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Barry Humphries has ‘The Last Laugh’ with ITV


Barry Humphries has ‘The Last Laugh’ with ITV

In this Christmas special documentary, a host of top stars reflect on the life and comedy of Barry Humphries – AKA Dame Edna Everage – a trailblazer and a hellraiser whose road to worldwide fame was far from easy.

In December 2023, the legendary comic is being honoured with a state memorial at the Sydney Opera house, and ITV1 pays its tribute with friends and fans including Sharon Osbourne, Jonathan Ross, Nick Cave, Jason Donovan, Joan Bakewell, Dara Ó Briain, Lord Jeffrey Archer and more.

Barry Humphries: The Last Laugh relives classic moments from his signature characters, Dame Edna and Sir Les Patterson, as well as uncovering gems from the many interviews Barry gave as himself, which were often illuminating and equally hilarious.

Following his death in April, this documentary aims to offer an intimate, personal and honest look back at the life and work of one of the funniest and most iconic performers of our times. Adored by millions, but perhaps known by few, Barry constantly shifted the lines between where the characters ended and his own personality began, making it a challenge for interviewers to get under the skin of the man himself.

The show tracks his career from his upbringing in suburban Melbourne, to taking his new act Edna Everage to Sydney in the 1950s, where it didn’t always go down well. But it was after Barry moved to London that he found success with audiences. His friend Joan Bakewell says: “When he arrived from Australia, Barry was a dandy – he liked clothes and he liked colour, he expected you to notice when he walked into a room – and you did.”

Creator name Matt Frost Copyright © Sky UK Limited

Playing in the clubs and theatres led to a problem with drinking, says Jonathan Ross: “People would offer him drinks so basically go out somewhere socially or be at an event and everyone would say have a drink and he’d say to them, ‘I’ll have one with you if in six hours’ time you don’t complain when I’ve torn down all those curtains and done a s*** in that vase.'”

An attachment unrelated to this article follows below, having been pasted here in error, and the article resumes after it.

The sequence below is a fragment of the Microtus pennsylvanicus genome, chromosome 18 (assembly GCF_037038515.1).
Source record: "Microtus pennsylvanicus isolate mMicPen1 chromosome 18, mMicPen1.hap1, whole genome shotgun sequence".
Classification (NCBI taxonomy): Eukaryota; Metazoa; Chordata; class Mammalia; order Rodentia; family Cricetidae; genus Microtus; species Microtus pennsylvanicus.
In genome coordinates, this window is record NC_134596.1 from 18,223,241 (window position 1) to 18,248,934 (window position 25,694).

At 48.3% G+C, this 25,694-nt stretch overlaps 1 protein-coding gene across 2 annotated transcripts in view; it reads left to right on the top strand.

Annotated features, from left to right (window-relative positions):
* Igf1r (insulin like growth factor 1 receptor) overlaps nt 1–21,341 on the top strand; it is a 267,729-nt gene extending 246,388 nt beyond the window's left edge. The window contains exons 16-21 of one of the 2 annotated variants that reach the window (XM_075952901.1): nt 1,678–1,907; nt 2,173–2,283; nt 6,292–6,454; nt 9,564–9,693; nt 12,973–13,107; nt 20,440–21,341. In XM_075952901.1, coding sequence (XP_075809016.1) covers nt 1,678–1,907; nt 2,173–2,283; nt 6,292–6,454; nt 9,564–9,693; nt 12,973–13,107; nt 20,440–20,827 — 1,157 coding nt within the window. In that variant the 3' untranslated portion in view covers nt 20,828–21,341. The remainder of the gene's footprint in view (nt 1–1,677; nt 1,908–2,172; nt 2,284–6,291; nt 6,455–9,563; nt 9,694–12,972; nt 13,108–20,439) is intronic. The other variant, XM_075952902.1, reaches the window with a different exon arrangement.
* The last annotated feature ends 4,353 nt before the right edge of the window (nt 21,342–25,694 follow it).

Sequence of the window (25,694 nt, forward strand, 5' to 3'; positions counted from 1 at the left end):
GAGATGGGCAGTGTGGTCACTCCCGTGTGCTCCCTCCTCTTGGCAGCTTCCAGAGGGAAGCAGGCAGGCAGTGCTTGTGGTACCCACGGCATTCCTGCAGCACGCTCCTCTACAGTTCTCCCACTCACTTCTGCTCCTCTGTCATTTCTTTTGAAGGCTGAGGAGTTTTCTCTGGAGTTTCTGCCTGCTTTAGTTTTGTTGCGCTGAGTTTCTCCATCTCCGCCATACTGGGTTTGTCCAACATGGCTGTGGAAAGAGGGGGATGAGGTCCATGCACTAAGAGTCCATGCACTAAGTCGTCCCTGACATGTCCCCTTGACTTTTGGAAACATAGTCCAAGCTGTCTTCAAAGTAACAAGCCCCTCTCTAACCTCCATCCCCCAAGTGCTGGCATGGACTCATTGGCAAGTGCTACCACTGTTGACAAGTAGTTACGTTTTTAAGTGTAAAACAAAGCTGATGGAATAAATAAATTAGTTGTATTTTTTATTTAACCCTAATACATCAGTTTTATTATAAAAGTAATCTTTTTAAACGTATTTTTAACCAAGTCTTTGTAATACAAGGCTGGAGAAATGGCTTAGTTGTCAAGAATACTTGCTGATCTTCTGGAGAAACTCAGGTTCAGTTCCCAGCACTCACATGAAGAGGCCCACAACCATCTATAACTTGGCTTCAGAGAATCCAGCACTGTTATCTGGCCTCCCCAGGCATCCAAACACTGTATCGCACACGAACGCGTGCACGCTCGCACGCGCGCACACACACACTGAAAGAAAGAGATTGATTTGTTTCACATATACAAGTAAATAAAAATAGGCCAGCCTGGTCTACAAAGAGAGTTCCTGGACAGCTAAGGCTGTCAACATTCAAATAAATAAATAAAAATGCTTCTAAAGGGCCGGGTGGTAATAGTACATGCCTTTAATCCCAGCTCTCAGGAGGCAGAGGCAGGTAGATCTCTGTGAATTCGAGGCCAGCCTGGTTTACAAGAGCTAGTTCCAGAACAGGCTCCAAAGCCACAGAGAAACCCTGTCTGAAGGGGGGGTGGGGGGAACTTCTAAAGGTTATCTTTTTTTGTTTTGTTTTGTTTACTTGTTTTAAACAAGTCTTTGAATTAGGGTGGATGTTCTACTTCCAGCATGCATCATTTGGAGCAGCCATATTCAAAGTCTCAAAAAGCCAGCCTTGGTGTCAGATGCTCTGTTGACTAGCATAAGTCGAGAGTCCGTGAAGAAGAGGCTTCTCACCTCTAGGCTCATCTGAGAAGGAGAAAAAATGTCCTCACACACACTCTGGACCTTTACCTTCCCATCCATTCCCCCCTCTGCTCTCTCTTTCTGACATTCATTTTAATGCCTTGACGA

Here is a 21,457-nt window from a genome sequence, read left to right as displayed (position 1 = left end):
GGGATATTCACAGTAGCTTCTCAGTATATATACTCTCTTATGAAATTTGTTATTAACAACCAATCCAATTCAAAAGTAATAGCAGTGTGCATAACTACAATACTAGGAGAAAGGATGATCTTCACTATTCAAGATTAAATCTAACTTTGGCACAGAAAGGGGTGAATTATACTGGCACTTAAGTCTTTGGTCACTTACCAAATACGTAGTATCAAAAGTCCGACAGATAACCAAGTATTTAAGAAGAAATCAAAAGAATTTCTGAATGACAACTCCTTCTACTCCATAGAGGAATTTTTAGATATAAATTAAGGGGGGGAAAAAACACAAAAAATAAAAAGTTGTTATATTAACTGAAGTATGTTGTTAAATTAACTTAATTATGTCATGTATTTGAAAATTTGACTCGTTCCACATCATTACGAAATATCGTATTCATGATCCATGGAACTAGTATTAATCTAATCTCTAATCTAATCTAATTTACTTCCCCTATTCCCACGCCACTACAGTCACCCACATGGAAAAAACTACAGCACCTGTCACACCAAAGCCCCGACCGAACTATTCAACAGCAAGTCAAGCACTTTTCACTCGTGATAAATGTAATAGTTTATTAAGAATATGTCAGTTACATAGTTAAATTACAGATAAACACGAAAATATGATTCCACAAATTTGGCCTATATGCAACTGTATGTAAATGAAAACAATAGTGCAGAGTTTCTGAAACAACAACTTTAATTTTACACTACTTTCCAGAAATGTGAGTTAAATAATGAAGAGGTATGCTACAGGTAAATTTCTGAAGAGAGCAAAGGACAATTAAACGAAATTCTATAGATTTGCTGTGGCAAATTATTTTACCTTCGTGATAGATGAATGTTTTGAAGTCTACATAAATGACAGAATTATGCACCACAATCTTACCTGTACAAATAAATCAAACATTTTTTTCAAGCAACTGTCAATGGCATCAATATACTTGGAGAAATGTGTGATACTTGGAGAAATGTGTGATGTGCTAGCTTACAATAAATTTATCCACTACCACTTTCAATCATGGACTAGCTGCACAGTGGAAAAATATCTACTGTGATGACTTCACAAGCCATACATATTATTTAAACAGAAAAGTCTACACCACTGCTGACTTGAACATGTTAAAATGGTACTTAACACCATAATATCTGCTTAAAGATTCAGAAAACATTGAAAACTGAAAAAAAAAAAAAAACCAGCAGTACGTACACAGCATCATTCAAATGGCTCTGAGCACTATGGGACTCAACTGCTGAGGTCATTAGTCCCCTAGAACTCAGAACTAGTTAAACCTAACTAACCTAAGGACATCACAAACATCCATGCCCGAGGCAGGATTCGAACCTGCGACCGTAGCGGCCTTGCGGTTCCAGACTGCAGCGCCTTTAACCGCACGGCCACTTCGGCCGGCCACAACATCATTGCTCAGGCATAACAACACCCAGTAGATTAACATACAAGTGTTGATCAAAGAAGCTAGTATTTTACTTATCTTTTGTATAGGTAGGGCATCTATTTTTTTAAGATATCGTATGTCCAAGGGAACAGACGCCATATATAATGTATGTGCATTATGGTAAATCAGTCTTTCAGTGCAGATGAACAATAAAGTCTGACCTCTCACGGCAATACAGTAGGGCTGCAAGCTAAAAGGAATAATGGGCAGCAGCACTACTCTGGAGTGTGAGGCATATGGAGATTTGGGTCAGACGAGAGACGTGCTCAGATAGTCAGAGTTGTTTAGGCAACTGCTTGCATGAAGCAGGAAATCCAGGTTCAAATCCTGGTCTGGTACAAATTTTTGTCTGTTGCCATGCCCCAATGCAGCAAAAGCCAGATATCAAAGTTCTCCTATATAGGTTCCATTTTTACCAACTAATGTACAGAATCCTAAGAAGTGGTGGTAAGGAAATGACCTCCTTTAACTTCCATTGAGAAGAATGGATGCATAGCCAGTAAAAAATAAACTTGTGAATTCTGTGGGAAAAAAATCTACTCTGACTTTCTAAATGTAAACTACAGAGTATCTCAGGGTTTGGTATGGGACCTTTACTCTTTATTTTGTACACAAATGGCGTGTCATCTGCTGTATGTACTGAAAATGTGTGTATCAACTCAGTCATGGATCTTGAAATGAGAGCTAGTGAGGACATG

So Barry went teetotal, and in the ’70s Edna started to find an identity all of her own – from walking on and off stage in the wrong direction, knocking over microphones, to her legendary barbed quips. In 1976, Barry landed his own sketch show which featured appearances from Edna. Joan says: “Barry learned very fast what to do, how much could you ad lib, what were the risks of libel and obscenity, something he needed to watch. He pushed the humour until it was rude and almost unacceptable.”

And in 1987 came the programme that would prove just as revolutionary – The Dame Edna Experience (LWT/ITV) – on which Barry’s comedy came to the fore as he interviewed a host of household-name stars on his own chat show. Jason Donovan says: “When I look back at my appearance on that show, I was sweating. You never quite knew what direction the bullets were going to fly at you.” Sharon Osbourne says: “You would have to be on your game to give it back. And if you didn’t, she could just cut you off at the knees, you know?”

Barry Humphries (as Les Patterson) and Debbie Linden on The Dame Edna Experience. LWT, 1987.

If Edna was shocking, she was nothing compared to Barry’s other major comic creation, Sir Les Patterson – a character designed to push the boundaries of what was acceptable to their very limits. Adam says the vulgar Aussie persona didn’t go down well in Barry’s homeland despite his success elsewhere: “It’s interesting isn’t it? We like a s*** stirrer in Australia but not someone who s*** stirs Australia.'”

As ’80s star Rustie Lee points out, while Sir Les and Dame Edna could both be offensive to the extreme, Barry often used that to tackle the most sensitive of issues, including racism. Speaking of her experience as the only Black woman in a Dame Edna audience, which the performer picked up on, Rustie says: “It makes people uncomfortable because if you’re uncomfortable about something, it’s because it’s wrong. He hit the nail on the head. It was good for people to open their eyes and see that this picture isn’t right.”

In early 2023, Barry’s health began to deteriorate, and in April, he died. The stars, including Lord Jeffrey Archer, pay their unique tributes to him: “I would say in my lifetime, half a dozen people, you just can’t wait to see them again. You can’t wait to be with them. He was top of that list.”

Barry Humphries: The Last Laugh, tonight (Christmas Day) at 10 pm on ITV1 and STV

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